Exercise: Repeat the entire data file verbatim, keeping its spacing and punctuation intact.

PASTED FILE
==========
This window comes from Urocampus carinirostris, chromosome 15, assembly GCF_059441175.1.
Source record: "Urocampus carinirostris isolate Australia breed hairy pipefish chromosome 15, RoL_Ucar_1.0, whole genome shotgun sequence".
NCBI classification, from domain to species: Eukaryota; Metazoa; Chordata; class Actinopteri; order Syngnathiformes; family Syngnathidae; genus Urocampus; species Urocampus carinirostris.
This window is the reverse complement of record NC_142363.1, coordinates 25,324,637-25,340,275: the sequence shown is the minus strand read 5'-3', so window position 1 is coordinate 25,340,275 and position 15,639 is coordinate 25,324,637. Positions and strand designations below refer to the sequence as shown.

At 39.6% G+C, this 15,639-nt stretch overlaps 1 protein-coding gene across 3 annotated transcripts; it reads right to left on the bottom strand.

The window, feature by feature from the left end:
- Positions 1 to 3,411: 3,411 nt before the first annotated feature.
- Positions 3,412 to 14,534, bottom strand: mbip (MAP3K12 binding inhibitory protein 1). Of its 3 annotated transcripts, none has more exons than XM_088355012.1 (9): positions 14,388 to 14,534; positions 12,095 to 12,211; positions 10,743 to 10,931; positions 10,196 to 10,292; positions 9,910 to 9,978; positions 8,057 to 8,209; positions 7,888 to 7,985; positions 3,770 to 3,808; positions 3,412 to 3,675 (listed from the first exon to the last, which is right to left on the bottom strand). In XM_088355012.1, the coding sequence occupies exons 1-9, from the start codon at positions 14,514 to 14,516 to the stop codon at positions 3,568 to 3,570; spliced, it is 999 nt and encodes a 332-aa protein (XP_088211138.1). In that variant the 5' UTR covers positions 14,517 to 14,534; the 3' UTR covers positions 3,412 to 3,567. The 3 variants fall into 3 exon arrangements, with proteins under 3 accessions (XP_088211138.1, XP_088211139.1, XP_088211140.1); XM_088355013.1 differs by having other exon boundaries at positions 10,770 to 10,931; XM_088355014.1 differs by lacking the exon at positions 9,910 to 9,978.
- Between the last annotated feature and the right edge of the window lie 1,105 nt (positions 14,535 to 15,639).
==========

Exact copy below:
This window comes from Urocampus carinirostris, chromosome 15, assembly GCF_059441175.1.
Source record: "Urocampus carinirostris isolate Australia breed hairy pipefish chromosome 15, RoL_Ucar_1.0, whole genome shotgun sequence".
NCBI classification, from domain to species: Eukaryota; Metazoa; Chordata; class Actinopteri; order Syngnathiformes; family Syngnathidae; genus Urocampus; species Urocampus carinirostris.
This window is the reverse complement of record NC_142363.1, coordinates 25,324,637-25,340,275: the sequence shown is the minus strand read 5'-3', so window position 1 is coordinate 25,340,275 and position 15,639 is coordinate 25,324,637. Positions and strand designations below refer to the sequence as shown.

At 39.6% G+C, this 15,639-nt stretch overlaps 1 protein-coding gene across 3 annotated transcripts; it reads right to left on the bottom strand.

The window, feature by feature from the left end:
- Positions 1 to 3,411: 3,411 nt before the first annotated feature.
- Positions 3,412 to 14,534, bottom strand: mbip (MAP3K12 binding inhibitory protein 1). Of its 3 annotated transcripts, none has more exons than XM_088355012.1 (9): positions 14,388 to 14,534; positions 12,095 to 12,211; positions 10,743 to 10,931; positions 10,196 to 10,292; positions 9,910 to 9,978; positions 8,057 to 8,209; positions 7,888 to 7,985; positions 3,770 to 3,808; positions 3,412 to 3,675 (listed from the first exon to the last, which is right to left on the bottom strand). In XM_088355012.1, the coding sequence occupies exons 1-9, from the start codon at positions 14,514 to 14,516 to the stop codon at positions 3,568 to 3,570; spliced, it is 999 nt and encodes a 332-aa protein (XP_088211138.1). In that variant the 5' UTR covers positions 14,517 to 14,534; the 3' UTR covers positions 3,412 to 3,567. The 3 variants fall into 3 exon arrangements, with proteins under 3 accessions (XP_088211138.1, XP_088211139.1, XP_088211140.1); XM_088355013.1 differs by having other exon boundaries at positions 10,770 to 10,931; XM_088355014.1 differs by lacking the exon at positions 9,910 to 9,978.
- Between the last annotated feature and the right edge of the window lie 1,105 nt (positions 14,535 to 15,639).